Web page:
311. Memorandum for the Record1



  • The President, Secretary Rusk, Assistant Secretary Harlan Cleveland, Ambassador Stevenson, McGeorge Bundy, George Reedy, Samuel Belk

Article 19

Ambassador Stevenson opened by saying that we were faced with a particularly difficult problem with the Russians on the matter of Article 19 and that one of the main reasons for our coming to the President was to impress him with the largeness of the problem that confronted us; that it was the worst confrontation we had faced with the Russians since Cuba. The Soviets were in a position of losing their vote in the General Assembly—but not in the Security Council—if they did not pay up, and they had threatened to walk out of the UN if Article 19 were applied. All of this would have to be faced beginning on December 1.

Stevenson noted that France also would face a loss of its vote on January 1, 1965, if its bills were not paid. This would mean a severe deterioration in French relations with the UN; there was a danger that both the French and the Russians would cease paying their bills.

Stevenson said that a number of ways-out were being explored. If the GA continued to allow the Russians to vote, this would be interpreted as a defeat for the U.S. rather than the UN. There were procedural problems also which were being worked upon. The important thing for the U.S., in any case, is to follow a course that would not weaken the Organization. Our prestige in the UN is high but we must continue to look at our approach to financing so that we give only our proper share.

In talking with Congressional leaders, Stevenson thought the President should remind them that winning out on Article 19 might prove to be a pyrrhic victory. In the long run it might be a loss.

Stevenson said some Afro-Asian countries were trying to act as go-betweens on the financial problem. There was a proposal for a fund to which everyone would contribute to save the UN financially; a Soviet payment to this fund could substitute for its arrears. However, there was [Page 670] still a question as to just how to do it. We certainly would have to make it clear to Congress that any money the U.S. might contribute would not be used to pay off Soviet arrears. Hopefully, Stevenson said, we would have this matter worked out by December 1. We would need a 2/3 majority vote to support our proposal and he was not sure we had it.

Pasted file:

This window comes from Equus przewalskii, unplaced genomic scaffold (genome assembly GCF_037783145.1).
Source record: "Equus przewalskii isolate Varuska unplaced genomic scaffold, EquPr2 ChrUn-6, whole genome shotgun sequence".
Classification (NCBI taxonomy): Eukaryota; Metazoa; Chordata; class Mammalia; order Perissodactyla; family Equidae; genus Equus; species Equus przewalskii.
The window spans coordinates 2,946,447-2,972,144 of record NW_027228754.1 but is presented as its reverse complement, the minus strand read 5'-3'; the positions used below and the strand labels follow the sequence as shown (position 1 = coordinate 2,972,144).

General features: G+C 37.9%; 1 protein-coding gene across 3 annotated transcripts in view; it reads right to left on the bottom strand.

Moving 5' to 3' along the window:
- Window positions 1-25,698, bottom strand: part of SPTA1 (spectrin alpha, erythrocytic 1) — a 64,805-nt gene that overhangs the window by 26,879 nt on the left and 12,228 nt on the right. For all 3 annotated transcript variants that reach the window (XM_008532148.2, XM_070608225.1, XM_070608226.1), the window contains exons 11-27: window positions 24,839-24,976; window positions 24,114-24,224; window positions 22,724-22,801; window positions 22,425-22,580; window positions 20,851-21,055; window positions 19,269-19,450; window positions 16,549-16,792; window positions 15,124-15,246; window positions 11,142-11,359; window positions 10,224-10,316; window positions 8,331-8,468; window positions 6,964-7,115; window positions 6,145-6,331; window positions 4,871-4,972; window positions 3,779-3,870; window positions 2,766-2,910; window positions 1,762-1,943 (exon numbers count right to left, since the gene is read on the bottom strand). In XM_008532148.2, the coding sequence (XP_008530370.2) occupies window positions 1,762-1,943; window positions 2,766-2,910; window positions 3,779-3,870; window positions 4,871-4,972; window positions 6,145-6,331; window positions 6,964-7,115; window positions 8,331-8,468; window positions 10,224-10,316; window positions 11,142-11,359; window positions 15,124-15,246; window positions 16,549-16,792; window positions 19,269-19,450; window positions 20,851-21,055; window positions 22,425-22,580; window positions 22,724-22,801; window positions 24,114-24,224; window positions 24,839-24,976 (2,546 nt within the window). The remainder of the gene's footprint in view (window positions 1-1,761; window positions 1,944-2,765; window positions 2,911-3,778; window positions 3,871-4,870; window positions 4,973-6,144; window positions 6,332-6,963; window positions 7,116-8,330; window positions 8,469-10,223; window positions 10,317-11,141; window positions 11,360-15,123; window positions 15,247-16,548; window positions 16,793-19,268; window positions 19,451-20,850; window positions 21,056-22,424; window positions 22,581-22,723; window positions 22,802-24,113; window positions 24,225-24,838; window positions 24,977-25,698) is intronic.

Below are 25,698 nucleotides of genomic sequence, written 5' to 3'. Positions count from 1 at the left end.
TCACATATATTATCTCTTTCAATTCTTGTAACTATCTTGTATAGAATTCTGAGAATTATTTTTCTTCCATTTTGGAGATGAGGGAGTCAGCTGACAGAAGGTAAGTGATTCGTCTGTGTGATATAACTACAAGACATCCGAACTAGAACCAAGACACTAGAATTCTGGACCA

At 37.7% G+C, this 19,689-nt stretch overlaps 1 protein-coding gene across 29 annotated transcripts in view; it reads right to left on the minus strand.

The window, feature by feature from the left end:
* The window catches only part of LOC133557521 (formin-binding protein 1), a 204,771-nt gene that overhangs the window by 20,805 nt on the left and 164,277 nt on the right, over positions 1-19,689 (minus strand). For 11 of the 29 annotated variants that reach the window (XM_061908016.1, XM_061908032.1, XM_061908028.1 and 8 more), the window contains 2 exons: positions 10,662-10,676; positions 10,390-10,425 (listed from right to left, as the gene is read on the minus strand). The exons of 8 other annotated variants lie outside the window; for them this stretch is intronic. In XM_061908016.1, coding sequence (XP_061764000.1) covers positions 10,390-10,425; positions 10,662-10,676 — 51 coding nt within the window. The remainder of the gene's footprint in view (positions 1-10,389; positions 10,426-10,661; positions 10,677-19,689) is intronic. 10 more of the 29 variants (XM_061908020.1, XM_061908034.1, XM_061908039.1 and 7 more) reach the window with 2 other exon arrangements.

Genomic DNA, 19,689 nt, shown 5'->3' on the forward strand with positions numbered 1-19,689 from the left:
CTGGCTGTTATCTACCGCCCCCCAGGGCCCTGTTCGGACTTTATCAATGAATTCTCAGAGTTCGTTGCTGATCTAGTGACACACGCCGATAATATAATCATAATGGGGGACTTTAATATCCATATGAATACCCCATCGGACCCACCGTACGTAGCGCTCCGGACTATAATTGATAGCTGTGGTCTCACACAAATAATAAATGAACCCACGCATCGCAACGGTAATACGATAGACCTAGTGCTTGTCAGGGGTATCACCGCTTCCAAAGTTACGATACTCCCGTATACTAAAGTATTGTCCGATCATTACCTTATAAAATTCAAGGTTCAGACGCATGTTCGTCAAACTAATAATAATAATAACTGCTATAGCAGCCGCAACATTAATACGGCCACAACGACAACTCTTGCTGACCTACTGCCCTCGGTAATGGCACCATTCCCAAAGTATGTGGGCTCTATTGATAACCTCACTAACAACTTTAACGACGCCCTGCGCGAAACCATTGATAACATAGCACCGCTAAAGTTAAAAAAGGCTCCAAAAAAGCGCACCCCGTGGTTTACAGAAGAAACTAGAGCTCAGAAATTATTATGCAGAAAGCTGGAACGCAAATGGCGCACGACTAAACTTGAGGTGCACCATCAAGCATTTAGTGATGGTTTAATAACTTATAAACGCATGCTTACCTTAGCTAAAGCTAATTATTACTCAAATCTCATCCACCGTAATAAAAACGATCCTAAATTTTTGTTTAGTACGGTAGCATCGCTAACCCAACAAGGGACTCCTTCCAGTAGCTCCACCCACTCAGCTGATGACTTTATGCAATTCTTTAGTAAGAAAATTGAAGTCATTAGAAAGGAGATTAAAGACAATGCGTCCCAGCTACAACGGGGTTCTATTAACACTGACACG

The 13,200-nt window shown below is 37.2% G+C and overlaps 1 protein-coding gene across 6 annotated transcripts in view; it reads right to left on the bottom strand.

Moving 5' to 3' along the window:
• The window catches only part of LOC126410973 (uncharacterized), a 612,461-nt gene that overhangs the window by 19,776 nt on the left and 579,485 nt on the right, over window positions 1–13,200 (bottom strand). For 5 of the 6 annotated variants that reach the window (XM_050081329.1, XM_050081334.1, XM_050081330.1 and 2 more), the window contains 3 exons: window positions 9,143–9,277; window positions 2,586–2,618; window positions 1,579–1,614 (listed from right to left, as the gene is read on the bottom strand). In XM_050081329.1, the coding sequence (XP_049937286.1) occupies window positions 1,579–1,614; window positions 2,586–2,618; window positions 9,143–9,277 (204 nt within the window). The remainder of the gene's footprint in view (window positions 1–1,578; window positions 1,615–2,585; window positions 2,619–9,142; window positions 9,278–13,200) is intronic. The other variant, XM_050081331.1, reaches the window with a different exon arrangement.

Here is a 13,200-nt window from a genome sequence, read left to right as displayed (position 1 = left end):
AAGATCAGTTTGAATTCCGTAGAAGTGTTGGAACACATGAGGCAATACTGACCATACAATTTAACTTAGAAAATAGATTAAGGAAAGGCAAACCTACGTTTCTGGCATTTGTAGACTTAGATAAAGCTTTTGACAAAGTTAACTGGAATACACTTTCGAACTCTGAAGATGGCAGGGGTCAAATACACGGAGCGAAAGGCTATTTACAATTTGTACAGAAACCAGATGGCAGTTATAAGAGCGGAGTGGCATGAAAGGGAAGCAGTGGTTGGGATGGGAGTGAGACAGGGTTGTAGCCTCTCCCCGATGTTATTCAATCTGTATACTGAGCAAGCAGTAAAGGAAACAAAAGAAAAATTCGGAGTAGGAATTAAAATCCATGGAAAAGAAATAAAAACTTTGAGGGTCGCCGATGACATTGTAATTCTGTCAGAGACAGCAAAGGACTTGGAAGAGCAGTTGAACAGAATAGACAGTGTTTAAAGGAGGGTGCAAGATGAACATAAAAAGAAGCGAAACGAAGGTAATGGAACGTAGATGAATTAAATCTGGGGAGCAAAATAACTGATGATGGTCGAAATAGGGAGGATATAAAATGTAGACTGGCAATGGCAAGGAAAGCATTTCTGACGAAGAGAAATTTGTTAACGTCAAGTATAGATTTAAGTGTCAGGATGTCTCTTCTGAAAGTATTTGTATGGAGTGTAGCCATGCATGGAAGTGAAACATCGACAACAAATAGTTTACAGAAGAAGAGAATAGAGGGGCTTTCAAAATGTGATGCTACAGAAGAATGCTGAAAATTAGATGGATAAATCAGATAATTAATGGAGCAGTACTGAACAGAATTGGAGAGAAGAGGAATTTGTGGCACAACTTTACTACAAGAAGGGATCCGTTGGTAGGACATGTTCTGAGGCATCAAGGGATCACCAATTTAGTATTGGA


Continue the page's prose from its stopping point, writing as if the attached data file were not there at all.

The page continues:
The President asked how we could get the 2/3 vote.

Stevenson said we were working on it; that the smaller countries were somewhat intimidated and also rather casual about constitutionality. Many did not believe in the automaticity of Article 19. He thought this represented more than the majority of the membership.

The President asked if there was anything we should be doing that we are not doing to get the 2/3 vote.

Secretary Rusk reminded the President that he had only on Monday sent out a letter to foreign ministers2 explaining our position on Article 19. He also pointed out that we already had a vote of 75–19 (sic) in the GA in support of the World Court opinion on financing and it might be helpful to go back to those 75 again. The Secretary said it was a difficult issue and recalled the difficulties involved when we took the bond issue to the Congress. We had told other governments of this problem and warned them that they should not take us for granted. He hoped the matter might be successfully dealt with before the GA. He recalled the “troika” proposal which was presented to the GA by Kruschchev himself3 but, when faced with an overwhelming vote against it, the Russians gave it up.

The President then asked what might be said to the press and it was agreed that George Reedy would say that the meeting was a periodical review of what our approach would be to a number of subjects that were on the UN agenda, but avoid any emphasis being placed on any one item; especially Article 19, lest the President appear in the press as fighting the Cold War with the Russians. (Reedy left the meeting at this point.)

Stevenson said there was a growing feeling at the UN that payment for peacekeeping should not be imposed on a power over its objection. There was some validity to this view, but this was a matter of future planning. He did not think this was understood by the Congress. The fact was that we are not confident of the 2/3 vote. We might win but there would be many abstentions—exactly what we did not want. He noted that one of the late reports had said that Thailand would vote against us.

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The Secretary felt we must stay strong and that the Russians might change—we must hold out right down the line until December 1.

Stevenson felt that the Congressional leaders should be cautioned not to cut off their noses to spite their faces; that we must not take the position that we will not support peacekeeping just because the Russians don’t.

However, Stevenson felt the tenor of the meeting with the President had been that of a “lost cause”; this was not the case. It was not easy to handle. The newspapers would interpret any move the U.S. or the USSR made as a loss of prestige, the weakening or strengthening of one side or the other.

[Omitted here is discussion of the Chinese representation issue; for text, see Foreign Relations, 1964–1968, volume XXX, Document 66.]

Samuel E. Belk
  1. Source: Johnson Library, National Security File, Bundy Files, Memos of Conversation, 1964–1966. Secret.
  2. The text was transmitted in circular telegram 934, November 16. (Ibid., Department of State Administrative History, Vol. 2, part 5)
  3. For the text of Khrushchev’s September 23, 1960, speech to the United Nations that included a proposal to replace the Secretary General with a three-man executive composed of representatives of the Eastern, Western, and neutral blocs, see UN doc. A/PV. 869.